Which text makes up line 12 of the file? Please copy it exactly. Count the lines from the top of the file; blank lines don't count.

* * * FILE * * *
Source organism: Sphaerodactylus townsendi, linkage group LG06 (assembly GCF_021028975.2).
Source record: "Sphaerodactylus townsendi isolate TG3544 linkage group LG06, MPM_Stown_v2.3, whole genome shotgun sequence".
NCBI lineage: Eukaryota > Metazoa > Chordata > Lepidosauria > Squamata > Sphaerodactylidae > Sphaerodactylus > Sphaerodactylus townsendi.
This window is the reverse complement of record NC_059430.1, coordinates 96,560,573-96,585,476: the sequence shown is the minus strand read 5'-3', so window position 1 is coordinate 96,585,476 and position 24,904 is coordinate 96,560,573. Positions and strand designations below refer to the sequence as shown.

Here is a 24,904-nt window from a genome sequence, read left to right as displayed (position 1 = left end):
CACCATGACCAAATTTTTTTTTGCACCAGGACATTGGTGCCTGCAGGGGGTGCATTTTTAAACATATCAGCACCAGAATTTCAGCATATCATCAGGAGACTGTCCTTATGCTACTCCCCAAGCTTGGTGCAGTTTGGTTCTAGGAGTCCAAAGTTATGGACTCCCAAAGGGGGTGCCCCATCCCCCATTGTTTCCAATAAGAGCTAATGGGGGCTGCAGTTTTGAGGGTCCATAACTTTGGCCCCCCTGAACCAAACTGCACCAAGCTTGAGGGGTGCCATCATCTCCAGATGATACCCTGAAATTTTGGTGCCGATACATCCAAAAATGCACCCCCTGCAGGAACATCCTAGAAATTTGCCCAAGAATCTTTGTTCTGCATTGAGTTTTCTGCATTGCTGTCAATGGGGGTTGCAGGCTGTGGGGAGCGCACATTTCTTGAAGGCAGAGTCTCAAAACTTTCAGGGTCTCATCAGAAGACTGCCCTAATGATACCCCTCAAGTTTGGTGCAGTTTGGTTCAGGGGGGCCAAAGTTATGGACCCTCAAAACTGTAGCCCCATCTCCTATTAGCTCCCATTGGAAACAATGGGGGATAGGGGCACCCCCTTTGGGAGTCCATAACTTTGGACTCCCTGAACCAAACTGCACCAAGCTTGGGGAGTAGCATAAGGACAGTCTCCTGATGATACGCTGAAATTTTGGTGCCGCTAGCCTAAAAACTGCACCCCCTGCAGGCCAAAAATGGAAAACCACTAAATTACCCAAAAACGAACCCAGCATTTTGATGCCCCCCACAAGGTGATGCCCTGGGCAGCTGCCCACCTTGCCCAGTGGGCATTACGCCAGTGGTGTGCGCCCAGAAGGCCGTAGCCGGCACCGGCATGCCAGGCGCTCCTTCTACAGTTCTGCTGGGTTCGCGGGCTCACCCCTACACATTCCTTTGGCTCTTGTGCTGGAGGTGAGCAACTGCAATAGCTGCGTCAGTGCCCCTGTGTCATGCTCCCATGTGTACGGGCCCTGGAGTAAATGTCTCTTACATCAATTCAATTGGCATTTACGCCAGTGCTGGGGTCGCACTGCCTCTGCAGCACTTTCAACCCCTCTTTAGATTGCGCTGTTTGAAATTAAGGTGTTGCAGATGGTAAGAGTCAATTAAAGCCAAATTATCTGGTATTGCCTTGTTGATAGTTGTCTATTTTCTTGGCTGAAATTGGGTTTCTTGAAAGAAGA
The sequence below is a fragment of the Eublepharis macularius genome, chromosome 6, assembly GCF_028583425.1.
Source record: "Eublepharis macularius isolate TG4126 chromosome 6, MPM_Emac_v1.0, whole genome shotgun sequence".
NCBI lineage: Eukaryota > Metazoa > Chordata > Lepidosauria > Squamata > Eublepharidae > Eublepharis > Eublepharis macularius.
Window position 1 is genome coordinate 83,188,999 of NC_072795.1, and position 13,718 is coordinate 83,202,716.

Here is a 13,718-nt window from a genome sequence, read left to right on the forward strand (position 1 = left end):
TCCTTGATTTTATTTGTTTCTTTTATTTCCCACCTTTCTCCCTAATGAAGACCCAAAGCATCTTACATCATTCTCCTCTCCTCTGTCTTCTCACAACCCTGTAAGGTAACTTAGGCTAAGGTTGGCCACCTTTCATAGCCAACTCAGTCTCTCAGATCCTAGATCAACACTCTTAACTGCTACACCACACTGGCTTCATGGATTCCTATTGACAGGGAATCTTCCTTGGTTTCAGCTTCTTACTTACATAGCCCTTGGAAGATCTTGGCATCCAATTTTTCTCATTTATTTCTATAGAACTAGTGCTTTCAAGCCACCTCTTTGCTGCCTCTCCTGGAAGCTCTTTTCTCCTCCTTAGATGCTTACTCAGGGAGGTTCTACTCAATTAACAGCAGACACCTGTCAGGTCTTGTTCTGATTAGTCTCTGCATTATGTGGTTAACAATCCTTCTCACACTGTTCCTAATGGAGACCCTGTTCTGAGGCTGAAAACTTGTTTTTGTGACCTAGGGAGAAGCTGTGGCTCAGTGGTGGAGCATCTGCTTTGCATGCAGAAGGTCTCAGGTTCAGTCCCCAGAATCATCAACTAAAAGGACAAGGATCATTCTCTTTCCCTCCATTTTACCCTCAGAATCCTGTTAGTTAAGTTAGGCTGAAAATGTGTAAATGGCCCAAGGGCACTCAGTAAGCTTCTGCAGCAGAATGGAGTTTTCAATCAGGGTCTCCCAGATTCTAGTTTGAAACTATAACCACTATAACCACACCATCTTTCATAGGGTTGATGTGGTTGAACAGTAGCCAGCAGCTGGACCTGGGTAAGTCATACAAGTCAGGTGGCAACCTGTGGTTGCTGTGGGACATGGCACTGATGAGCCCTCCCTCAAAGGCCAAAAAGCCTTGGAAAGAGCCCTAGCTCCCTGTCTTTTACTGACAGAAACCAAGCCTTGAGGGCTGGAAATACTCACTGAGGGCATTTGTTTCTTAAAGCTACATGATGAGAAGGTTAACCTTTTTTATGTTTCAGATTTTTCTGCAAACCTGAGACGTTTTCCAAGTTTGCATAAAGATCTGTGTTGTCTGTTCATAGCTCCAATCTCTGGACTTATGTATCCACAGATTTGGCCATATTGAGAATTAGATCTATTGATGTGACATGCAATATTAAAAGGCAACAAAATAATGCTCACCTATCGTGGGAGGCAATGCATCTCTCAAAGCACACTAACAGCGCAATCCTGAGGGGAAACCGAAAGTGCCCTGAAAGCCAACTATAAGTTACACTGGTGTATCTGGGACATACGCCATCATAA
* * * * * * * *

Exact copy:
TCCTTGATTTTATTTGTTTCTTTTATTTCCCACCTTTCTCCCTAATGAAGACCCAAAGCATCTTACATCATTCTCCTCTCCTCTGTCTTCTCACAACCCTGTAAGGTAACTTAGGCTAAGGTTGGCCACCTTTCATAGCCAACTCAGTCTCTCAGATCCTAGATCAACACTCTTAACTGCTACACCACACTGGCTTCATGGATTCCTATTGACAGGGAATCTTCCTTGGTTTCAGCTTCTTACTTACATAGCCCTTGGAAGATCTTGGCATCCAATTTTTCTCATTTATTTCTATAGAACTAGTGCTTTCAAGCCACCTCTTTGCTGCCTCTCCTGGAAGCTCTTTTCTCCTCCTTAGATGCTTACTCAGGGAGGTTCTACTCAATTAACAGCAGACACCTGTCAGGTCTTGTTCTGATTAGTCTCTGCATTATGTGGTTAACAATCCTTCTCACACTGTTCCTAATGGAGACCCTGTTCTGAGGCTGAAAACTTGTTTTTGTGACCTAGGGAGAAGCTGTGGCTCAGTGGTGGAGCATCTGCTTTGCATGCAGAAGGTCTCAGGTTCAGTCCCCAGAATCATCAACTAAAAGGACAAGGATCATTCTCTTTCCCTCCATTTTACCCTCAGAATCCTGTTAGTTAAGTTAGGCTGAAAATGTGTAAATGGCCCAAGGGCACTCAGTAAGCTTCTGCAGCAGAATGGAGTTTTCAATCAGGGTCTCCCAGATTCTAGTTTGAAACTATAACCACTATAACCACACCATCTTTCATAGGGTTGATGTGGTTGAACAGTAGCCAGCAGCTGGACCTGGGTAAGTCATACAAGTCAGGTGGCAACCTGTGGTTGCTGTGGGACATGGCACTGATGAGCCCTCCCTCAAAGGCCAAAAAGCCTTGGAAAGAGCCCTAGCTCCCTGTCTTTTACTGACAGAAACCAAGCCTTGAGGGCTGGAAATACTCACTGAGGGCATTTGTTTCTTAAAGCTACATGATGAGAAGGTTAACCTTTTTTATGTTTCAGATTTTTCTGCAAACCTGAGACGTTTTCCAAGTTTGCATAAAGATCTGTGTTGTCTGTTCATAGCTCCAATCTCTGGACTTATGTATCCACAGATTTGGCCATATTGAGAATTAGATCTATTGATGTGACATGCAATATTAAAAGGCAACAAAATAATGCTCACCTATCGTGGGAGGCAATGCATCTCTCAAAGCACACTAACAGCGCAATCCTGAGGGGAAACCGAAAGTGCCCTGAAAGCCAACTATAAGTTACACTGGTGTATCTGGGACATACGCCATCATAA